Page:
By Rodrigo Campos
NEW YORK (Reuters) - The seven-week U.S. stock market rally still has some room to run and could punch through the record high set by the S&P 500 last May, based on a number of indicators that are pointing the way higher.
Among the good signs, the run-up has come with strong volume and is supported by almost every company in the index. Furthermore, worries have eased about some threats to the bulls' case for stocks, such as an aggressive U.S. monetary policy and spreading weakness from China and other developing markets.
The missing piece remains corporate profits, which will have to come in better than the dire results projected for the first quarter of 2016.
It is good news for bulls that the current rally is broad-based, with only a dozen companies continuing to fall since the index bottomed in February.
The most recent rally of this strength started in late August and stumbled in November, when it became apparent that only a handful of well-known companies - Microsoft (MSFT.O), Alphabet (GOOGL.O), Apple (AAPL.O), Exxon (XOM.N) and Amazon.com (AMZN.O) - were propelling much of the action. During that rally, 80 of the index components continued to fall.
The average S&P stock is up 15.3 percent since February 11, when the rout which started 2016 ended. Over the same period the S&P, which is market-cap weighted - meaning the bigger companies have the biggest impact on returns - is up 12.8 percent.
"To see the average stock outpacing the market is a healthy sign," said Jack Ablin, chief investment officer at BMO Private Bank in Chicago, who noted that rallies usually end with fewer companies participating.
NEW HIGHS, STRONG VOLUME
By the market close on Thursday, more than 700 New York Stock Exchange stocks had hit a 52-week high this week, on track for the highest reading in at least a year.
Furthermore, NYSE stocks that have moved higher have had greater volume behind them, with the 50-day average volume on rising stocks hitting its highest since October 2011, which still ranks as the best month for the S&P since 1991.
PRICEY, BUT NOT CRAZY
Company shares are priced high relative to their earnings, but they still have room to get more expensive, based on past rallies.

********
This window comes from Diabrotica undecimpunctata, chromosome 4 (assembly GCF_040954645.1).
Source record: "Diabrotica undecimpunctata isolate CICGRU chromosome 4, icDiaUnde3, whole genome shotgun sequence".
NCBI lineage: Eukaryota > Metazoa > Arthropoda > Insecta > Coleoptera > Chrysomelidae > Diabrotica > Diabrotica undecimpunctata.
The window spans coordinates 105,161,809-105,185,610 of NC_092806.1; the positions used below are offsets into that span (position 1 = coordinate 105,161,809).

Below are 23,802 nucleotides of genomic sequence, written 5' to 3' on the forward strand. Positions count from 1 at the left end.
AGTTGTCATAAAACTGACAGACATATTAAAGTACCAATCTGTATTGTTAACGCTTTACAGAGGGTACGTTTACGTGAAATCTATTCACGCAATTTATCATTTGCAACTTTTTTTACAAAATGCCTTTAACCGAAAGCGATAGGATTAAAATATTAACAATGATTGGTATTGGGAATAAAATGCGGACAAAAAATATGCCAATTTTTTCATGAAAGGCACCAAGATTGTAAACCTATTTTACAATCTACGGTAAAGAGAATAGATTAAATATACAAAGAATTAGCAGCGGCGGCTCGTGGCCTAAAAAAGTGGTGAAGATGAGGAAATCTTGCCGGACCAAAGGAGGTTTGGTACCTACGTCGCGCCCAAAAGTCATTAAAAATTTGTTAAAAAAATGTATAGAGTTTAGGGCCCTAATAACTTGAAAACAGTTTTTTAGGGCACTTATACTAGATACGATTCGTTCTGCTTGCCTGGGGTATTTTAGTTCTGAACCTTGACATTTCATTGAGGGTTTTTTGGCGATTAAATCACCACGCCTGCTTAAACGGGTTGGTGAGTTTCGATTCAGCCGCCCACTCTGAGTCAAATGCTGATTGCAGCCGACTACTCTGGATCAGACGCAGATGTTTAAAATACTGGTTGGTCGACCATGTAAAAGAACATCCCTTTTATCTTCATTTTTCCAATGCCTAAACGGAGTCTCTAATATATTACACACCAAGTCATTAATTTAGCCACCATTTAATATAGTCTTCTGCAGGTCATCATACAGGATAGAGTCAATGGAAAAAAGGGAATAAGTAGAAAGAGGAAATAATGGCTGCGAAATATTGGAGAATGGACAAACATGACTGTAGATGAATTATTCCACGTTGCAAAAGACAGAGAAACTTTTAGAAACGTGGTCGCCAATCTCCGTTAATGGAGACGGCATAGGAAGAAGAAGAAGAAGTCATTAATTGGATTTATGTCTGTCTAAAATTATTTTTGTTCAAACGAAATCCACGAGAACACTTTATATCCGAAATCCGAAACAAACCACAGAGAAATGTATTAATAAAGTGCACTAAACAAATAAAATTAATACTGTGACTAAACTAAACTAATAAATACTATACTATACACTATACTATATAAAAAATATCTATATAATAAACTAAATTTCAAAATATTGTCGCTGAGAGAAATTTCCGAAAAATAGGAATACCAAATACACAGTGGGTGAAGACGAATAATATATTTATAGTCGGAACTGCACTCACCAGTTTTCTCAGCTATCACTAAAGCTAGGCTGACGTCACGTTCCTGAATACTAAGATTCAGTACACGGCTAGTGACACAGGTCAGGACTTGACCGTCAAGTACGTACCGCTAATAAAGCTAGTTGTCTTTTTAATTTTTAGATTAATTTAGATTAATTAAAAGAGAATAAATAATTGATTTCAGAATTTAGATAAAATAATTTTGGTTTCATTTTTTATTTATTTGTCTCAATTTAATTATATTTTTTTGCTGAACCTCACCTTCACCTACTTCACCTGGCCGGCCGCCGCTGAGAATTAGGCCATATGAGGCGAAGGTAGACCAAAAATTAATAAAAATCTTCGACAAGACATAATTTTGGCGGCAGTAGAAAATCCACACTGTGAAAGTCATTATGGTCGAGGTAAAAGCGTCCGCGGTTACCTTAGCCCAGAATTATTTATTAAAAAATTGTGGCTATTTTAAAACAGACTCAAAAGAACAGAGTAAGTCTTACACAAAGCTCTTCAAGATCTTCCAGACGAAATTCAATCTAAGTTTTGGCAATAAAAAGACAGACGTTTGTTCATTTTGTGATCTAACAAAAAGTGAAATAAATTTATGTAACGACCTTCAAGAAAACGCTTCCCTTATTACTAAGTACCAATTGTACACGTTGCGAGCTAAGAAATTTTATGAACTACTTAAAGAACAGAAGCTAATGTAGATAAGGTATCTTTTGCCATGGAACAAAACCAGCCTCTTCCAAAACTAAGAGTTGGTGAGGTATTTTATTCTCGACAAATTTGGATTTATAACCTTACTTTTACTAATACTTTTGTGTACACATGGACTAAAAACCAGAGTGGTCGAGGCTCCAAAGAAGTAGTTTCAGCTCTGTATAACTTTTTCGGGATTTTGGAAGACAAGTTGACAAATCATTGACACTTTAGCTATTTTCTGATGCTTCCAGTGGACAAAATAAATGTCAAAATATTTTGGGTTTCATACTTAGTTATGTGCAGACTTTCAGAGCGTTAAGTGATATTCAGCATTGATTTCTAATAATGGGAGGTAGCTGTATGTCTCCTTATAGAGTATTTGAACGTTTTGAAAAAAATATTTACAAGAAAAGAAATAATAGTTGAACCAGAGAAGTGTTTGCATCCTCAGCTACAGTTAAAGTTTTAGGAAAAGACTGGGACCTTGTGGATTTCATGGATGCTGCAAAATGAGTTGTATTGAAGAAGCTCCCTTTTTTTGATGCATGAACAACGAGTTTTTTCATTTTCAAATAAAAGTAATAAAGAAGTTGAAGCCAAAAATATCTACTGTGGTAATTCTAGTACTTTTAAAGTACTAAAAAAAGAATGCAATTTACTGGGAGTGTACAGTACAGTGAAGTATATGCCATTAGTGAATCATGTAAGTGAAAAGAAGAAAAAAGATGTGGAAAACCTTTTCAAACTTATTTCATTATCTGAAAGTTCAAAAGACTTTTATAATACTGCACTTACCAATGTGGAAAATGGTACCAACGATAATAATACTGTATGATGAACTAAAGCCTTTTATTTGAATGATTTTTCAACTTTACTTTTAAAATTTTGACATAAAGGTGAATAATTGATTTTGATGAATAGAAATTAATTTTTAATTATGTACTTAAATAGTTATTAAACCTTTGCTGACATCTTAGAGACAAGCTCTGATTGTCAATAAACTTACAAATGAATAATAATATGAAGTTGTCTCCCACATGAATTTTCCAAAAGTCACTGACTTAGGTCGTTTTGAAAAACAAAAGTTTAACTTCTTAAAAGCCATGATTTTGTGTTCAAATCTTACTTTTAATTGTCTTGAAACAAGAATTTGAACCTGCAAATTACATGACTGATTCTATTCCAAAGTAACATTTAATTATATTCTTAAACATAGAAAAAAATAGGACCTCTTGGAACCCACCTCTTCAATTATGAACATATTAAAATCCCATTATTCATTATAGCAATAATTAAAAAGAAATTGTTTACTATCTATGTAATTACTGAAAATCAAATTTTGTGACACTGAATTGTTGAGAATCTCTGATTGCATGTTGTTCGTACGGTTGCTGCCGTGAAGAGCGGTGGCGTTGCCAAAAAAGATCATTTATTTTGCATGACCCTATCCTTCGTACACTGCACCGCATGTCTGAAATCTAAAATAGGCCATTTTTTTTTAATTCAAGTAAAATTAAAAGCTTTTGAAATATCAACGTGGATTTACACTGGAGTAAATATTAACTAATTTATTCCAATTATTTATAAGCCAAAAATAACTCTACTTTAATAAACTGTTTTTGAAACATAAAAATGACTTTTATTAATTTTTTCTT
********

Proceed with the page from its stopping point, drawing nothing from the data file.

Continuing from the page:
The S&P sells at 16.6 times its expected earnings over the next 12 months. That is slightly above average, but not quite as pricey as it was last February, when it hit 17.4.
Earnings-based valuations could come down if first-quarter results come in better than particularly gloomy analysts expect. Now, the forecast is for first-quarter S&P 500 reports to show a 7-percent decline in earnings from a year ago, according to Thomson Reuters I/B/E/S data.
Earnings typically beat the gloomy expectations, so the decline in analysts' forecasts that makes the P/E expensive is also a lower hurdle to clear.
TECHNICAL INDICATORS SAY BUY
For the first time in 15 months, a technical measure of momentum is flashing a "buy" signal at traders. The so-called weekly moving average convergence-divergence (MACD) of the S&P is pointing to positive inertia that could smooth the way for the market to push higher.
"The U.S. markets are closer to the end of what amounts to a 2-year correction cycle, rather than the beginning of a secular bear market," Dan Wantrobski, chief technical strategist at New Albion Partners in New York, said in a note to investors this week.
He said he expects volatility to remain high in the next few weeks as the market finds a catalyst "before moving significantly higher."
The current rally has come with the support of healthier U.S. data, a stabilization in the Chinese market, and a near 50 percent increase in oil prices. Importantly, the Federal Reserve has walked back from an expectation of four interest rate hikes this year to two. These catalysts also need to remain in place for the rally to continue.
(Reporting by Rodrigo Campos; editing by Linda Stern and Nick Zieminski)